With the New Year coming around the corner the time to make resolutions is upon us. But I’m not really one for patience. What I want to do, with this blog at least, is make it a little more focused, and a lot more full. Sunday Morning Stuff will continue as the place for me to talk about the “other” stuff in a casual sense: what I’m reading, listening to, playing, and watching. On occasion I’ll still dip my toe into the running pool because I want to write about that but do I want to start a whole running blog?
What I want to talk about more alongside the classic stuff that I take on with Classically Lacking every other week is books. I’ve started reading a whole lot more, specifically a whole lot more new stuff that I would like to, you know, write Some Words On.
So, here’s what’s going to happen. I’m going to write some words on some books.
Starting today, with Lost Hills by Lee Goldberg.
Here’s the deal. I’m not familiar with Goldberg. I’m not familiar with the detective genre. I read wide and far, but that means that in terms of genre I fail to get particularly deep.
So why did I even pick this up?
Because Amazon gave it to me for free as part of the pre-release goody Prime Members get. I slapped it on my Kindle because…why not?
And I don’t regret it.
Lost Hills is the first in a series which revolves around Eve Ronin, a detective who is promoted into the Homicide Department of the Lost Hills PD in Los Angeles after a video of her putting a celebrity arsehole in his place (on the ground) after she spots him striking his girlfriend goes viral.
In her first big case she finds a family home turned into a slaughterhouse, but the bodies are missing. With the department on her back, and her partner gearing up for retirement, Eve is up against the wall to prove herself and solve the case.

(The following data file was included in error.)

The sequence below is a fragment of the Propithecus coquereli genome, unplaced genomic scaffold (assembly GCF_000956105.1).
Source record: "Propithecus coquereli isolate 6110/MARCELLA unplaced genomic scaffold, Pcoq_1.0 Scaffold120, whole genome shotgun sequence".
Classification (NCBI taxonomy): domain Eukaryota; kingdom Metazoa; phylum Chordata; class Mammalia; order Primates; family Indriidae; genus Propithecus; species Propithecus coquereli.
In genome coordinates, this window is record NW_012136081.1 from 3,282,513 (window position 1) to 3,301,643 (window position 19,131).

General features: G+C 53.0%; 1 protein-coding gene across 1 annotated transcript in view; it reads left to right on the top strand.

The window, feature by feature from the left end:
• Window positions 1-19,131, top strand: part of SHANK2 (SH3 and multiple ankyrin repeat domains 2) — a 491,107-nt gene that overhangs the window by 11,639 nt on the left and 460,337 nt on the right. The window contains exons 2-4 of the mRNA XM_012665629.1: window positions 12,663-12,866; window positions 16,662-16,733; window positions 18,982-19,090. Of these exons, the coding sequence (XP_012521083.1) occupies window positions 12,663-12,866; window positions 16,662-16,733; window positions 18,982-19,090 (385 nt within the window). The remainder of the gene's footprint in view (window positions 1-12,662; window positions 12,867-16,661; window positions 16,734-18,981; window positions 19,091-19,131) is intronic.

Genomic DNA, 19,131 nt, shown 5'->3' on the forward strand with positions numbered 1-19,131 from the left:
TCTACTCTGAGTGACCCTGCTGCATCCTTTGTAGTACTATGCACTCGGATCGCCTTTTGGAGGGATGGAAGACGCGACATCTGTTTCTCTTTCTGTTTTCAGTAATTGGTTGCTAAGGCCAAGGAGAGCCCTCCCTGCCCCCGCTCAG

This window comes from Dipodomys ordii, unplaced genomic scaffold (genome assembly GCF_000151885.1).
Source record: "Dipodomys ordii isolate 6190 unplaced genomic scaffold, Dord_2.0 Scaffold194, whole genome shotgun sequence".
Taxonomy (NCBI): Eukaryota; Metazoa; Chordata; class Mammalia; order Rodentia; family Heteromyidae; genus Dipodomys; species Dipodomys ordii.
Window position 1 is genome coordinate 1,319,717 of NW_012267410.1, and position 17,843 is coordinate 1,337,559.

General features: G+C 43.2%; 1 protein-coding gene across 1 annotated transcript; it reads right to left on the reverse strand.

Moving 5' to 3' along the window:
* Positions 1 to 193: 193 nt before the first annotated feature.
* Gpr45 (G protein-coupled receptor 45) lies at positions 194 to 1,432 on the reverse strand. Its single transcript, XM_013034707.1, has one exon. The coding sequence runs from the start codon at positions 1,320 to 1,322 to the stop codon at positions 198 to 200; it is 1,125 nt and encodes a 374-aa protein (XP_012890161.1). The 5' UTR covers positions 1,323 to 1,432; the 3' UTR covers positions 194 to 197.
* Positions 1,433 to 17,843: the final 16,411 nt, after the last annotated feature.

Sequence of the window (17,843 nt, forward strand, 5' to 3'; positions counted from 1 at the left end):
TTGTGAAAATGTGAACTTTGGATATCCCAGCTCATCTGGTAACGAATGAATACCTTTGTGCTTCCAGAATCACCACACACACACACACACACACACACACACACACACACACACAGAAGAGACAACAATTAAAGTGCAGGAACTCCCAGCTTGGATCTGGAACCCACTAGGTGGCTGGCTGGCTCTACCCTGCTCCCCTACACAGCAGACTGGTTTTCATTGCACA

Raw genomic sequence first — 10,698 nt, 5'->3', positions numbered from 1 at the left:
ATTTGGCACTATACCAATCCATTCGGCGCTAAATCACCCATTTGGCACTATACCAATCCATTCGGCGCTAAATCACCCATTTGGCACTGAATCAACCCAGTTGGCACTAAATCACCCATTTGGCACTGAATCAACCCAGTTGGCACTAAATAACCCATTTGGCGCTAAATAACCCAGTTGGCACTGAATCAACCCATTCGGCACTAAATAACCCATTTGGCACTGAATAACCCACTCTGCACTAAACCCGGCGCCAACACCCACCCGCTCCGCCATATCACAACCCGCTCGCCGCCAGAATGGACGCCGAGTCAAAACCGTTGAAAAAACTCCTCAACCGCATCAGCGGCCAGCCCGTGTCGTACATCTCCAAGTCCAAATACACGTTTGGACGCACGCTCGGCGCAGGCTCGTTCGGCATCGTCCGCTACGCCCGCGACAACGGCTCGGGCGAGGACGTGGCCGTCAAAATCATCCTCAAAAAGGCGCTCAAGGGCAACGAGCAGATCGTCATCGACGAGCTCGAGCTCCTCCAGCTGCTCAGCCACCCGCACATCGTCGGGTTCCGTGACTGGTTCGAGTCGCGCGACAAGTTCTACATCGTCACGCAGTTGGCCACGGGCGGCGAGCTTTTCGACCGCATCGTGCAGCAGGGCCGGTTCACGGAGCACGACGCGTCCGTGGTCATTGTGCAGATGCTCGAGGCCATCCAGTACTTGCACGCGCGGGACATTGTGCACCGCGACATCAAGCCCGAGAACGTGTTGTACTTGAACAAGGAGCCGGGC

It is a rapid read, a real digital page turner. The prose did not strike me as anything out of the ordinary, and the pages are populated with characters who you have – whether you read detective novels or not – seen before. Even Eve. Although she is charmingly plucky and sharp and under no doubts that luck has played her part in getting her into her new position. I wouldn’t go so far to say originality is overrated but in a novel like this it was nice to know who I was dealing with early on.
It is then, mostly meat and potatoes stuff.
However, the villain of the piece is a real creep, poisoned with a deep and misplaced love of a classic Hollywood movie. I found him to be an inspired and un-nerving character, and was pushed towards the finale by my desire to see him brought to justice. That finale is a searing conclusion which ramps the action into a grand, blockbuster scale that I was hardly expecting.
As impressions go, that ending sure left a good one on me.
Which leads me to give it, on my indefinably loose scale, a PRETTY GOOD.
Which translates to a 3 STARS on Goodreads for those looking for a more quantifiable score.